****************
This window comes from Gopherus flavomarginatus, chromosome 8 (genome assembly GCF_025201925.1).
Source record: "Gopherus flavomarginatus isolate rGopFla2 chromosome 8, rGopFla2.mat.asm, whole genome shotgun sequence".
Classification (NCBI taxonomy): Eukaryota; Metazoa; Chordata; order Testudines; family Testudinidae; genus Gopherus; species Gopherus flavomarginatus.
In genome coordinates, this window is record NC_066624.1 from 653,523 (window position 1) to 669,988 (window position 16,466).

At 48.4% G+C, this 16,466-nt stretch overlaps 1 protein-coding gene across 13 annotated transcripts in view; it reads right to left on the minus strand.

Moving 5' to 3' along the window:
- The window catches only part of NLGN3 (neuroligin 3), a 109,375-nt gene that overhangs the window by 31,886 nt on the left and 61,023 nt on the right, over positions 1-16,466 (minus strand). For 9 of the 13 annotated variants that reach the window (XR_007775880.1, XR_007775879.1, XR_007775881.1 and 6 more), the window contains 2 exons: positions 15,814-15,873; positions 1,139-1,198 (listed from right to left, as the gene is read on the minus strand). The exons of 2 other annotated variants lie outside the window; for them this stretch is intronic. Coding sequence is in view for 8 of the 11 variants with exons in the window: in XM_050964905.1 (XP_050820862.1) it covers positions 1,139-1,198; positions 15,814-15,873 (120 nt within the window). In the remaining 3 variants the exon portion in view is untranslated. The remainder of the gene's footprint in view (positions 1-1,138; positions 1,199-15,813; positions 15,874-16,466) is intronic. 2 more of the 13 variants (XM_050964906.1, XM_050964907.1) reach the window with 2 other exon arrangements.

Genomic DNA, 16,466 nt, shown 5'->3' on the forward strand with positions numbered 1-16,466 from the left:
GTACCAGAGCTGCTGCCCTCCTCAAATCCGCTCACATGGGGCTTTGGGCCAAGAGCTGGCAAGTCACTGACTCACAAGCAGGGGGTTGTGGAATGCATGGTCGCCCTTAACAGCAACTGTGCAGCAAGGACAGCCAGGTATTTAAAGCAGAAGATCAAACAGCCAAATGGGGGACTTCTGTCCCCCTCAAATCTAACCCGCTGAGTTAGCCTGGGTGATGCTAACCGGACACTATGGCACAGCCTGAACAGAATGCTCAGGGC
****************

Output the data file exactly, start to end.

This window comes from Gopherus flavomarginatus, chromosome 8 (genome assembly GCF_025201925.1).
Source record: "Gopherus flavomarginatus isolate rGopFla2 chromosome 8, rGopFla2.mat.asm, whole genome shotgun sequence".
Classification (NCBI taxonomy): Eukaryota; Metazoa; Chordata; order Testudines; family Testudinidae; genus Gopherus; species Gopherus flavomarginatus.
In genome coordinates, this window is record NC_066624.1 from 653,523 (window position 1) to 669,988 (window position 16,466).

At 48.4% G+C, this 16,466-nt stretch overlaps 1 protein-coding gene across 13 annotated transcripts in view; it reads right to left on the minus strand.

Moving 5' to 3' along the window:
- The window catches only part of NLGN3 (neuroligin 3), a 109,375-nt gene that overhangs the window by 31,886 nt on the left and 61,023 nt on the right, over positions 1-16,466 (minus strand). For 9 of the 13 annotated variants that reach the window (XR_007775880.1, XR_007775879.1, XR_007775881.1 and 6 more), the window contains 2 exons: positions 15,814-15,873; positions 1,139-1,198 (listed from right to left, as the gene is read on the minus strand). The exons of 2 other annotated variants lie outside the window; for them this stretch is intronic. Coding sequence is in view for 8 of the 11 variants with exons in the window: in XM_050964905.1 (XP_050820862.1) it covers positions 1,139-1,198; positions 15,814-15,873 (120 nt within the window). In the remaining 3 variants the exon portion in view is untranslated. The remainder of the gene's footprint in view (positions 1-1,138; positions 1,199-15,813; positions 15,874-16,466) is intronic. 2 more of the 13 variants (XM_050964906.1, XM_050964907.1) reach the window with 2 other exon arrangements.

Genomic DNA, 16,466 nt, shown 5'->3' on the forward strand with positions numbered 1-16,466 from the left:
GTACCAGAGCTGCTGCCCTCCTCAAATCCGCTCACATGGGGCTTTGGGCCAAGAGCTGGCAAGTCACTGACTCACAAGCAGGGGGTTGTGGAATGCATGGTCGCCCTTAACAGCAACTGTGCAGCAAGGACAGCCAGGTATTTAAAGCAGAAGATCAAACAGCCAAATGGGGGACTTCTGTCCCCCTCAAATCTAACCCGCTGAGTTAGCCTGGGTGATGCTAACCGGACACTATGGCACAGCCTGAACAGAATGCTCAGGGC